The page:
TOMATOES (F/P) Read below for some helpful hints for enjoying your tomatoes
CABBAGE OR SALSA PACK (P) America’s favorite condiment is now in season. Check out Tom’s blog for more info.
BEETS OR EGGPLANT (F/P) We are going to have a good crop of eggplant this year, so get ready!
‘Walla Walla’ ONIONS (F/P) More of those sweeties.
POTATOES (F/P) We’re a bit in between new potatoes and fully dried-back storage potato season so eat these soon or refrigerate.
SWISS CHARD OR KALE (F) Thanks to our no-till experiments the greens keep coming.
CUCUMBERS (F) Our first planting is winding down, but we have more plantings coming.
SUMMER SQUASH (F) ditto
GREEN BEANS (F) May have some yellow wax beans mixed in this week. They are just starting. The green variety is our favorite bush bean, ‘Jade’.
HERB CHOICE (F/P) Italian basil, summer savory, mint, chives or a dried herb.
Also this week: Parker Farms delivery
Next week: More tomatoes, summer squash, cucumbers, salsa packs and beans. More garlic and carrots. A few bell peppers perhaps.
Tomato 101: Tomatoes are nearly everyone’s favorite summer vegetable, but we find that many have a hard time figuring out when they’re ripe. Granted we don’t make it easy on you as we grow tomatoes in every color of the rainbow. Waiting for your Fair Share Farm tomato to turn red is not always a sure solution. We do grow a good amount of the standard red and gold hybrid types, but we also grow many heirlooms, old-timey varieties with names like ‘Aunt Ruby’s German Green’, ‘Cherokee Purple’ and ‘Brandywine.’ The flavors of the heirlooms are as diverse as their coloring from sweet and mild to rich and meaty. All that said, the best way to determine if a tomato is ripe is to feel it. Pick it up in your hand. The fruit should give slightly when you just barely squeeze it. If it feels more like an apple than a peach, let it sit a day or so on your kitchen counter. Then, when it does ripen, enjoy the lusciousness that only a local, organically-grown tomato can offer.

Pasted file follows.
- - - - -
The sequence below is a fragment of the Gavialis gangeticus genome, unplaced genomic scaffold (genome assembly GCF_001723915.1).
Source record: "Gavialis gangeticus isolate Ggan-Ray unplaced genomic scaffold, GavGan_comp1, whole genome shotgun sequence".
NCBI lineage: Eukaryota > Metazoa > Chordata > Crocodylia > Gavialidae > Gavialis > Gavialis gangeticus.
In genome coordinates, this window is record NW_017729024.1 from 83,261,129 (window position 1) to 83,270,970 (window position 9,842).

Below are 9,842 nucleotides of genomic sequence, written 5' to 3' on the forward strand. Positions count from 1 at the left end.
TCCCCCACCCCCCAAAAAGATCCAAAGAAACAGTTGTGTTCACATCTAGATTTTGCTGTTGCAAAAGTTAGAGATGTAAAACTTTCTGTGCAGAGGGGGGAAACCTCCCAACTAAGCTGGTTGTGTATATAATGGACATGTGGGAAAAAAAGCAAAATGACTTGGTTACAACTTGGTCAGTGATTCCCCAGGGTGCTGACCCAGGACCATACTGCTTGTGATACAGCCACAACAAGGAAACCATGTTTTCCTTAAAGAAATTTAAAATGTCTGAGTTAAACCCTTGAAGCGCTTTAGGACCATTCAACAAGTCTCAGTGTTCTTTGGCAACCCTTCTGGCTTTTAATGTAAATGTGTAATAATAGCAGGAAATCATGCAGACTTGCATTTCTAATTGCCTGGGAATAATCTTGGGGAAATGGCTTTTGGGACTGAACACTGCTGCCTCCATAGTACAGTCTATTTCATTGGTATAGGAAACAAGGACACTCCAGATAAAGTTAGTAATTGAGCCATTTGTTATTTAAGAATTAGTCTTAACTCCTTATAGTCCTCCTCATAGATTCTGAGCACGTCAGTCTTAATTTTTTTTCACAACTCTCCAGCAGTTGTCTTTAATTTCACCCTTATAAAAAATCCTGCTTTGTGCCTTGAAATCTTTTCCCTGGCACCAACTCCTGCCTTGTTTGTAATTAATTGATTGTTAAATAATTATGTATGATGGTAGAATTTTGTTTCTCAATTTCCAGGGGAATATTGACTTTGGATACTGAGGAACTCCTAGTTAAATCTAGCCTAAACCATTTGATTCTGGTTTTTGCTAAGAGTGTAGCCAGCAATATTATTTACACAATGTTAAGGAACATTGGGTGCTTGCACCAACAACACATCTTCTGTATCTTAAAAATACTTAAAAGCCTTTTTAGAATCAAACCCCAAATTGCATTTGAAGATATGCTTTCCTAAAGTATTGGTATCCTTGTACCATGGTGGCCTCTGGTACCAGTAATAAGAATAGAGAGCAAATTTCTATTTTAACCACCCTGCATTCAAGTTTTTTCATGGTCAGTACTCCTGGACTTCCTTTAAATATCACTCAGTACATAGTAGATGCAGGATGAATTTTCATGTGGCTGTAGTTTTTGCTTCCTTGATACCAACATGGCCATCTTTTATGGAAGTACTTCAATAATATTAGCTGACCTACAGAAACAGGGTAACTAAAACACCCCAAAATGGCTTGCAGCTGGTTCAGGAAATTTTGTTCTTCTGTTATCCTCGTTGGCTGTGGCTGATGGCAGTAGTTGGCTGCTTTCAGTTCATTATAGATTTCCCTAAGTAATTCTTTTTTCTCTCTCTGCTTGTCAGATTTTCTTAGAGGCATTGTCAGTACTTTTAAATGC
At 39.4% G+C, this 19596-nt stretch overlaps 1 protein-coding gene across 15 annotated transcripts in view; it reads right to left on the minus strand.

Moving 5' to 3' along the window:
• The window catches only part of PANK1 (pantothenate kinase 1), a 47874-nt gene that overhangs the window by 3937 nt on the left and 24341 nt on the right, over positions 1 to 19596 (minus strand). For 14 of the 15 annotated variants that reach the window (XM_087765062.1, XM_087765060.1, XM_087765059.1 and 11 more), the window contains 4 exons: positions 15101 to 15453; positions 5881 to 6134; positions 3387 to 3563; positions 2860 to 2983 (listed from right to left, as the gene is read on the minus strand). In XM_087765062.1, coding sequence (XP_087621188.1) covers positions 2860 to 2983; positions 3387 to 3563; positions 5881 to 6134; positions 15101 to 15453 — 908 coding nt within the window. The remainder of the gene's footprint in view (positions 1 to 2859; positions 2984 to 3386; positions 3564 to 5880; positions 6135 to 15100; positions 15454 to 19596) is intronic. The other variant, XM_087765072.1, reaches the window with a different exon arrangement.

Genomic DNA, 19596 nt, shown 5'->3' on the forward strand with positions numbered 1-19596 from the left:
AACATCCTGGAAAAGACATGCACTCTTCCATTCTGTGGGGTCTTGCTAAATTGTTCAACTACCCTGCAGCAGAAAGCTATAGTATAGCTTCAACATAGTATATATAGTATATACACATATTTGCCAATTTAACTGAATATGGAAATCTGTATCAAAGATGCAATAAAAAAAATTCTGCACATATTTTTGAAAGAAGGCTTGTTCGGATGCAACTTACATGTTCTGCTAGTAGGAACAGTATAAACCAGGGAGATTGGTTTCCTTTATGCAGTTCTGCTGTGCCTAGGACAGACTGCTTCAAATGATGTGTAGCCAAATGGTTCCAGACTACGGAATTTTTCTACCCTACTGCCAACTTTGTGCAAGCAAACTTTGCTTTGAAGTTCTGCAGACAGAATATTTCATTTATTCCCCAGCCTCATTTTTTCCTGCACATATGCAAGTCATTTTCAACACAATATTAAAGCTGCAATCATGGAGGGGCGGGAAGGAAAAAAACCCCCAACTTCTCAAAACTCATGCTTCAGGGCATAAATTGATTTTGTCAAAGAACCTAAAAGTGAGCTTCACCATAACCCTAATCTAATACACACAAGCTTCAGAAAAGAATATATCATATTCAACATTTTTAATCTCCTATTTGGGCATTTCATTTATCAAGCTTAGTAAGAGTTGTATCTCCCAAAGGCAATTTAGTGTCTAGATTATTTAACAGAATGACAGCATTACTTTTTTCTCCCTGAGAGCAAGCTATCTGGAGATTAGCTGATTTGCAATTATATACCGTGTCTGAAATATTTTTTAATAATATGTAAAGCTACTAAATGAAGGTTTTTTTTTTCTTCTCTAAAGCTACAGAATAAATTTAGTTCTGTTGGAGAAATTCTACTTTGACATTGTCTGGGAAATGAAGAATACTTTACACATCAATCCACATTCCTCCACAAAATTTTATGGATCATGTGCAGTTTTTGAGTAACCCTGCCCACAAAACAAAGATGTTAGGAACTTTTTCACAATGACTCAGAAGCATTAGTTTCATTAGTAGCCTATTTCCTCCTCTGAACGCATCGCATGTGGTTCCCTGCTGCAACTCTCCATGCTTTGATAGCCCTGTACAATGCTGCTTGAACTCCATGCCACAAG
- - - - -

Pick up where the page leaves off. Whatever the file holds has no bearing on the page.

Weather: As we led the Growing Growers CSA workshop attendees through the fields yesterday evening, I remarked that our soil had finally dried out to the point where we could finally finish the garlic harvest and plant some fall crops. Alas, I spoke too soon. This morning Mother Nature had other things in mind. We received an inch of rain and had to put off the garlic harvest for another day. Here’s a photo of what we were doing yesterday when we could have been farming.
The Fields: While we can’t accomplish all that we wish, we have been keeping busy in the fields. Harvesting the cucumbers, squash, tomatoes, eggplant and peppers takes most of our Tuesday and Friday mornings. The remainder of our days are spent weeding, tending to the fall crops in the greenhouse and keeping up with the tomato trellising. Thanks to the Saturday work crew we removed the pea fencing and on Monday we installed it on the rapidly growing pole beans just in time. This afternoon Tom mowed down the strawberry patch. The before and after shots look a little severe, but the plants do seem to like it. Next we’ll take the walk-behind tiller down either side of each row. Those in the know call this practice ‘renovation’. Mowing removes all of the diseased leaves and opens up the ground to the sanitizing power of sunlight and air. Tilling thins out the rows further and re-establishes the paths that we need to harvest. Last thing to do is apply some organic fertilizer or compost and watch the patch grow back renewed.